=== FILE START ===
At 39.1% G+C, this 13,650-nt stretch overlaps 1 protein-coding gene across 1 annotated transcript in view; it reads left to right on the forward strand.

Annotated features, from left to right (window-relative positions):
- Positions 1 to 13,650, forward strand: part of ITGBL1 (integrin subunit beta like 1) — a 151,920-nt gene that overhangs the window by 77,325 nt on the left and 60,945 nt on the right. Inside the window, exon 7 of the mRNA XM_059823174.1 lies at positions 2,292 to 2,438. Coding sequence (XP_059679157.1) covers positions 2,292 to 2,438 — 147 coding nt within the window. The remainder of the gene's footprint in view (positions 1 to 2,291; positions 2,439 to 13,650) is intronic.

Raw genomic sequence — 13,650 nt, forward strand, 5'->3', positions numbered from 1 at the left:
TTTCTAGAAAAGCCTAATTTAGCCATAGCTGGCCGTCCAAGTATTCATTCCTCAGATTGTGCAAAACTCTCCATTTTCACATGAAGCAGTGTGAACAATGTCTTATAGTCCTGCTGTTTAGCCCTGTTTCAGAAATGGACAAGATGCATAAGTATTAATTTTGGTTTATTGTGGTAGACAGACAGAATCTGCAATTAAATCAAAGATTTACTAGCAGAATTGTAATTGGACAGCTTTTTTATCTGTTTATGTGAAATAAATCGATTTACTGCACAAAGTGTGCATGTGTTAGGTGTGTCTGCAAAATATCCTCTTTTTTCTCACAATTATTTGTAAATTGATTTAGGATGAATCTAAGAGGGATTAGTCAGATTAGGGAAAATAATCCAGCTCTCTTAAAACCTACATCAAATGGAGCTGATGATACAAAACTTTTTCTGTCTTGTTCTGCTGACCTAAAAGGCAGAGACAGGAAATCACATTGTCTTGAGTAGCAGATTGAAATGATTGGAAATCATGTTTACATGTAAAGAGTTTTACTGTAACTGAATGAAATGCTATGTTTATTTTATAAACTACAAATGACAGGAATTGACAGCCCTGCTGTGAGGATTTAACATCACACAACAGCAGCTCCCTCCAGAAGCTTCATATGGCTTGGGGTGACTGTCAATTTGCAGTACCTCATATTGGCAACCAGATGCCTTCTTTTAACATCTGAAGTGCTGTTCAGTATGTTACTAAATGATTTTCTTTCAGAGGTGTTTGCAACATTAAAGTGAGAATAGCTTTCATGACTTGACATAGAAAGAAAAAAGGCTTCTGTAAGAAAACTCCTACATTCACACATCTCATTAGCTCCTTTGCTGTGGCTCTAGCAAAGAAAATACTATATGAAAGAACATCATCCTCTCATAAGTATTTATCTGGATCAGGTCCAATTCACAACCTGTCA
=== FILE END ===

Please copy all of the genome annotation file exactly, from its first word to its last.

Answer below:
At 39.1% G+C, this 13,650-nt stretch overlaps 1 protein-coding gene across 1 annotated transcript in view; it reads left to right on the forward strand.

Annotated features, from left to right (window-relative positions):
- Positions 1 to 13,650, forward strand: part of ITGBL1 (integrin subunit beta like 1) — a 151,920-nt gene that overhangs the window by 77,325 nt on the left and 60,945 nt on the right. Inside the window, exon 7 of the mRNA XM_059823174.1 lies at positions 2,292 to 2,438. Coding sequence (XP_059679157.1) covers positions 2,292 to 2,438 — 147 coding nt within the window. The remainder of the gene's footprint in view (positions 1 to 2,291; positions 2,439 to 13,650) is intronic.

Raw genomic sequence — 13,650 nt, forward strand, 5'->3', positions numbered from 1 at the left:
TTTCTAGAAAAGCCTAATTTAGCCATAGCTGGCCGTCCAAGTATTCATTCCTCAGATTGTGCAAAACTCTCCATTTTCACATGAAGCAGTGTGAACAATGTCTTATAGTCCTGCTGTTTAGCCCTGTTTCAGAAATGGACAAGATGCATAAGTATTAATTTTGGTTTATTGTGGTAGACAGACAGAATCTGCAATTAAATCAAAGATTTACTAGCAGAATTGTAATTGGACAGCTTTTTTATCTGTTTATGTGAAATAAATCGATTTACTGCACAAAGTGTGCATGTGTTAGGTGTGTCTGCAAAATATCCTCTTTTTTCTCACAATTATTTGTAAATTGATTTAGGATGAATCTAAGAGGGATTAGTCAGATTAGGGAAAATAATCCAGCTCTCTTAAAACCTACATCAAATGGAGCTGATGATACAAAACTTTTTCTGTCTTGTTCTGCTGACCTAAAAGGCAGAGACAGGAAATCACATTGTCTTGAGTAGCAGATTGAAATGATTGGAAATCATGTTTACATGTAAAGAGTTTTACTGTAACTGAATGAAATGCTATGTTTATTTTATAAACTACAAATGACAGGAATTGACAGCCCTGCTGTGAGGATTTAACATCACACAACAGCAGCTCCCTCCAGAAGCTTCATATGGCTTGGGGTGACTGTCAATTTGCAGTACCTCATATTGGCAACCAGATGCCTTCTTTTAACATCTGAAGTGCTGTTCAGTATGTTACTAAATGATTTTCTTTCAGAGGTGTTTGCAACATTAAAGTGAGAATAGCTTTCATGACTTGACATAGAAAGAAAAAAGGCTTCTGTAAGAAAACTCCTACATTCACACATCTCATTAGCTCCTTTGCTGTGGCTCTAGCAAAGAAAATACTATATGAAAGAACATCATCCTCTCATAAGTATTTATCTGGATCAGGTCCAATTCACAACCTGTCA